Welcome to Etheldreda.net

This is a Christian website that’s essentially about trying to see and apply scripture as medicine for the soul. With that purpose in mind it uses an approach to the Bible with puritan, monastic and medical influences, which it also explains. I hope the website is interesting, perhaps even useful, but more importantly I hope and pray that, by the grace of God, it’s helpful in encouraging spiritual life and health, from God’s word.

The links ‘Etheldreda?’ and ‘Prescriptions?’ (here, and via the navigation above and below) explain the website’s name, and the strapline ‘Prescriptions from God’s word’. The latter obviously reflects its theme, but likewise is derived from its core – this ‘approach’ or helpful spiritual discipline that I use to create the website’s main content.

Main content

Aside from that main content (which can also be accessed via the Rx so far and Blog links), I’m keen on sharing the thinking behind this underlying discipline with others. Some might like to adopt elements from it at least, for use in their own approach to scripture? So, if you take nothing else away, please do look at the ‘Prescriptions?’ page, unless you’re not a Christian yet, in which case I’d suggest reading the ‘Christian?’ page first.

In brief overview:- (read more…)

Regarding the website’s name…

First, and most simply, Etheldreda (pronounced Ethel-dreeda) is an unusual and intriguing word, so seemed like a great name for a website.

In fact, Etheldreda is an actual name, which literally means ‘noble strength’. That’s interesting, since any good we might do as Christians is entirely dependent upon the grace and sovereign ‘power’(2 Corinthians 12:9) of our Lord, always remembering that ‘we have this treasure in clay vessels(2 Corinthians 4:7). So the name can be seen as a fitting reminder of that total dependency, and in a sense therefore as both a prayer and a plea as well.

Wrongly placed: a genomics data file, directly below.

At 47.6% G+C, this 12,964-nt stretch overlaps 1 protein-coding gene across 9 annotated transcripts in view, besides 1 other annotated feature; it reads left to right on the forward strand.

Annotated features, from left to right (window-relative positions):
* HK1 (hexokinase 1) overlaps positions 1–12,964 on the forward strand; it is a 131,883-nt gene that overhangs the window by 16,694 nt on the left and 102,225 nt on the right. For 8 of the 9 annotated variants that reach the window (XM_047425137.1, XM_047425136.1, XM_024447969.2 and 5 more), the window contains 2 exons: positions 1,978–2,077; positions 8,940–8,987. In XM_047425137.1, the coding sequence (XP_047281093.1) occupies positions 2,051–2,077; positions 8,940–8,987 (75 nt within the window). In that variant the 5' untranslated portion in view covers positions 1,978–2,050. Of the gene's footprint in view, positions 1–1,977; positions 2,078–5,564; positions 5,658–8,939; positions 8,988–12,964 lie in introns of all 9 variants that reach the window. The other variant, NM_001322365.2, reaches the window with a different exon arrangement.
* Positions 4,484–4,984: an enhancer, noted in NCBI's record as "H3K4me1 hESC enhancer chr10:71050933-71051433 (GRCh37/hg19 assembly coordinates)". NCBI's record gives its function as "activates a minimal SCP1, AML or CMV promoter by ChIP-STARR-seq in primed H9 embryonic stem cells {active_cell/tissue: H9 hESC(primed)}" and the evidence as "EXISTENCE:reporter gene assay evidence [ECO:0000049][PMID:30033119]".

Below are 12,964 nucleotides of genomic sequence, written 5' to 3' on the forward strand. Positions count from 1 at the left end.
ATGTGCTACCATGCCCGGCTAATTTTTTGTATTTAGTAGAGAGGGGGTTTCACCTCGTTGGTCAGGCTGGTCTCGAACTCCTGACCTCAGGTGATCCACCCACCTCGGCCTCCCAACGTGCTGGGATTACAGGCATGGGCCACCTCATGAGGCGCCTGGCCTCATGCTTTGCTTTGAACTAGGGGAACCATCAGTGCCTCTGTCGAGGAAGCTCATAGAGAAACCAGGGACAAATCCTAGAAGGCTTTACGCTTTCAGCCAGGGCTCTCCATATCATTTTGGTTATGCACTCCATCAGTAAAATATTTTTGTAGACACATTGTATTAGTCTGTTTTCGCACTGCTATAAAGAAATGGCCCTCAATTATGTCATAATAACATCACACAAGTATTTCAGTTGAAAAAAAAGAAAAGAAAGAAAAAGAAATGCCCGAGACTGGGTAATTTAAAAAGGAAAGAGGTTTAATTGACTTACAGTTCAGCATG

In addition, however, the website has this name because its author is someone who appreciates various aspects of the monastic tradition, although is probably best described as simply a New Testament believer, and non-denominational. In fact, I’ve found a particular affinity with the puritans and their successors. Even so, perhaps unusually given that fact, I also have this interest in the best practices from the monastic tradition, hence naming the site after St. Etheldreda, rather like churches etc. are often named after someone from Christian history. I like to encourage other Christians to reflect on and consider their/her example and way of life etc. (see the ‘Etheldreda?’ links for more details).

However, the main content of Etheldreda.net is a collection of short blog-like posts (or expositions/reflections) on Bible texts. Their distinctive characteristic (consistent with the above) is the way in which they’ve been prepared – using this helpful spiritual discipine, which is a fusion between puritan expository technique, traditional monastic lectio divina and a medical way of thinking, hence ‘Prescriptions from God’s word’. As mentioned above, I like to encourage other Christians to take a look at this spiritual discipline for themselves (see the ‘Prescriptions?’ links for more details) – and perhaps come to their (your?) own conclusions about its usefulness.